There are a lot of days to mark on the calendar in the NHL's return-to-Winnipeg season and Saturday's return of Teemu Selanne is surely among the most prominent.

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This article was published 13/12/2011 (3576 days ago), so information in it may no longer be current.

There are a lot of days to mark on the calendar in the NHL's return-to-Winnipeg season and Saturday's return of Teemu Selanne is surely among the most prominent.

The Finnish Flash spent less than four of his 19 NHL seasons playing in Winnipeg, but Selanne and Jets still go together like puck in net.

After lighting it up in his youth with the Jets, Teemu Selanne has gone on to a long and productive career with the Ducks.

MARK J. TERRILL / THE ASSOCIATED PRESS ARCHIVES

After lighting it up in his youth with the Jets, Teemu Selanne has gone on to a long and productive career with the Ducks.

 

"That was my first NHL team," Selanne told reporters on a conference call Tuesday afternoon. His busy week is about to begin with a game against Phoenix tonight but his appearance with the Anaheim Ducks at the MTS Centre Saturday night has been on his mind for some time. "Starting there, I've always said the hockey was such a big thing. The fans and the whole city makes the players feel so special.

"It was just a dream come true to start a career in Canada. Obviously all the memories I have there, it's just so, so awesome."

Selanne began his NHL career by smashing Mike Bossy's rookie record for goals and points. He made the new, still-standing marks 76 goals and 132 points.

At the end of that season, he won the Calder Trophy as NHL rookie of the year in a rare unanimous ballot, polling 50 out of 50 first-place votes.

"When we knew the (2011-12) schedule, I marked the date in my calendar," Selanne said. "Obviously I knew it's going to be very special to have a chance to come back there and play."

What awaits him Saturday is the topic for some discussion.

Will he be afforded a hero's welcome?

Or will the MTS Centre faithful continue their behaviour of booing anyone in an opposition uniform, even though, in his case, he has been one of the most supportive and outspoken backers of Winnipeg through the city's dark NHL years.

"I don't really know what to expect," Selanne said. "It's a really long time but the memories I have, I'm very excited. I heard that the building is rocking and the people, the fans, are so excited about their team.

"It's going to be a very special day there and I can't wait.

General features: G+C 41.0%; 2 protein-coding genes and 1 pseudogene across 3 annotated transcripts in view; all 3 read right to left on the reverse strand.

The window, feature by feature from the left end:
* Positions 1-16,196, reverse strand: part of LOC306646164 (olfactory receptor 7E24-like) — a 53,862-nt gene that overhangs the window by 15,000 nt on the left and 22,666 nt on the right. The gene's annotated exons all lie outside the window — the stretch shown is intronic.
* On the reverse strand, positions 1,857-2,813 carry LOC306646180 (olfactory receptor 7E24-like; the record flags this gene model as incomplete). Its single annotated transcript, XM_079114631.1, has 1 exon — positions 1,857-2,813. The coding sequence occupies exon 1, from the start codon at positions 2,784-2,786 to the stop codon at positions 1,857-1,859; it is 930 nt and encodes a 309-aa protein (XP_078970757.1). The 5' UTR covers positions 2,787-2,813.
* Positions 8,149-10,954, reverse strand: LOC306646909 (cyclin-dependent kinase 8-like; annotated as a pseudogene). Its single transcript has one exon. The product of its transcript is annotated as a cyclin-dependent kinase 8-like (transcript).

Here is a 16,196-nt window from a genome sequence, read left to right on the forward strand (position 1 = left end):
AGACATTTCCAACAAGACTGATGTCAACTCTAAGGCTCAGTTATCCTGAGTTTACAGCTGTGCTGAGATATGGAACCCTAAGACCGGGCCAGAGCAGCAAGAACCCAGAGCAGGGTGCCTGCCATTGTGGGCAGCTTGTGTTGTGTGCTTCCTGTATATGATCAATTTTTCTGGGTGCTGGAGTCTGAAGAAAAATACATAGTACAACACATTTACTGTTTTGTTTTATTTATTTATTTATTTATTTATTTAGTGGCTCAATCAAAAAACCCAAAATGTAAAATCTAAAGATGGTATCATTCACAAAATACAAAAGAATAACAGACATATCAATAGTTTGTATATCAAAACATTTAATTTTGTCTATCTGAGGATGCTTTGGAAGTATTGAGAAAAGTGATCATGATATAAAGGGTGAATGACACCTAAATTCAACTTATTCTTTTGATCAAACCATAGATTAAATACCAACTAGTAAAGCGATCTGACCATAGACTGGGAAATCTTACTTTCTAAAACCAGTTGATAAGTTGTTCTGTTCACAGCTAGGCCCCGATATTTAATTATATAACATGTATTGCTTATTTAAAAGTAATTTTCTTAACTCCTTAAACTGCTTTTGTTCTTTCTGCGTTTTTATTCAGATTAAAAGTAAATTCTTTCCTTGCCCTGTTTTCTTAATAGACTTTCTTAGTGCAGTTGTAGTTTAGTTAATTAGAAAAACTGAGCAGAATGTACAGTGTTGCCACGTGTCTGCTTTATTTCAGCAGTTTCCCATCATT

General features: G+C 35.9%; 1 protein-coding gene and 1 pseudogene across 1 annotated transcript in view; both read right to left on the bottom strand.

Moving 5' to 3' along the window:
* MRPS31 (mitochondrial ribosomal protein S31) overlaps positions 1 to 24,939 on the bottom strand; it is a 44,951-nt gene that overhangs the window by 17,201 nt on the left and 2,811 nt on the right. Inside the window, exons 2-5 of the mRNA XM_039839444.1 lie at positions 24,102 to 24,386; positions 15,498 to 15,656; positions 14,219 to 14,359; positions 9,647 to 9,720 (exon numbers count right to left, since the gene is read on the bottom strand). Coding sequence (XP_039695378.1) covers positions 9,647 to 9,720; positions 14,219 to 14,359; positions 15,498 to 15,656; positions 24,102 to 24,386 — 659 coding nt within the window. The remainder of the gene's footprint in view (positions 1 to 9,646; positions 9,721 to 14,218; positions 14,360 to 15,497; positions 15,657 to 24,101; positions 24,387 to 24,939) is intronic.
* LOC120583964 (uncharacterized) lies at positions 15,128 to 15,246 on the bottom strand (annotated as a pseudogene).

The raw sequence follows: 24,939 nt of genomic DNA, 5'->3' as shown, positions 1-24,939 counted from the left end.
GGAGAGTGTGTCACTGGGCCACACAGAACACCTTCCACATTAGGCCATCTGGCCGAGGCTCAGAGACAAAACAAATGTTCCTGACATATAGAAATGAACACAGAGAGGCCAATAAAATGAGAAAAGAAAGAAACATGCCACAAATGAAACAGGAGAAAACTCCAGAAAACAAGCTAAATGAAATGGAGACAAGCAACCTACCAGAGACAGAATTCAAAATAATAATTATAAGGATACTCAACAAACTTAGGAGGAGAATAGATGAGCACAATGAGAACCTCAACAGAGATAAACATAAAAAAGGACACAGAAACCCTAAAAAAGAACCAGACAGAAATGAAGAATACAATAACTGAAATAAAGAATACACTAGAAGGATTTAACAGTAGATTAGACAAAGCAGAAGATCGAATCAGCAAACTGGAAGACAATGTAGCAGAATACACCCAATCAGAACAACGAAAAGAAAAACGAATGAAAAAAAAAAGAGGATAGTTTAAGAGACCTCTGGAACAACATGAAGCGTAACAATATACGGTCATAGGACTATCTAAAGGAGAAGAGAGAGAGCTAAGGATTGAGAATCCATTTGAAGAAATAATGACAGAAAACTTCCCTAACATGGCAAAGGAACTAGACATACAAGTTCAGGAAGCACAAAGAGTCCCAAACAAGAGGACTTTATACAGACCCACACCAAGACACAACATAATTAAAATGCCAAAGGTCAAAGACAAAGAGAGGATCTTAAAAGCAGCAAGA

"Hopefully they're not going to boo for me."

The Flash, now 41, said Tuesday he still has many friends here.

"Pretty much every place I have played, I have always had special relationships with the fans," he said.

"Obviously Winnipeg was really, really special. The people, there's a reason the plates on the cars have Friendly Manitoba, it's a friendly city and unbelievable fans. I spent a great four-and-a-half years there.

"When I got traded, I didn't really have a chance to say goodbye to the people. The next day I'm gone."

That trade, a Feb. 4, 1996 deal that sent Selanne, Marc Chouinard and a fourth-round pick to the Ducks for long-forgotten pieces Chad Kilger, Oleg Tverdovsky and a third-round pick, still doesn't sit all that well with him, judging by the tone of his comments on Tuesday.

"I was shocked," Selanne said. "What happened two weeks before was that the new Winnipeg owners called me on the road, and there was some rumours before that they might trade one of us three (Alexei Zhamnov, Keith Tkachuk) and ...told me, 'Don't worry about those rumours, just play hockey and you're going to be a big part of our future down in Phoenix.'

"That's why I really didn't expect to get traded. I remember that phone call. It was tough... the first trade is always really hard because you almost feel you have failed.

"But a couple of days later I realized it's going to be a great, new opportunity for myself and it has been great down here. They really wanted me here. You want to move on as soon as possible.

"Especially coming from Finland, we don't have that culture where someone's going to traded. It was kind of a weird business to realize there are no feelings, you can get traded any time and there's no control with that. That was a big adjustment here.

"When you're young and you get traded, it's really, really tough."

Selanne also revealed Tuesday that the new Winnipeg Jets inquired about his services as a free agent during the summer.

Selanne was contemplating retirement and did not make up his mind to return to the NHL until late in the summer.

"I have been so long here (Anaheim) and have been so happy with this franchise and this team, there's no way I could leave anymore," he said. ""I was very honoured that they called, but it's too late to move."

tim.campbell@freepress.mb.ca

No fun in Anaheim

 

TEEMU SELANNE hasn't been having a great amount of fun this season in Anaheim. The Ducks have a hefty losing record and have changed coaches, recently hiring Bruce Boudreau.

"We have almost tried everything," Selanne said Tuesday. "There are a lot of nights that there are a lot of things missing. Obviously confidence is the biggest issue right now.

"I think we can all do it but for some reason, our team is so fragile right now. But we still believe we have a good team here and we can turn this thing around."

He said he hasn't lost hope.

"Everything takes a little time to dial in," he said. "I can't wait for when we can turn this around, start winning some games and enjoying the games."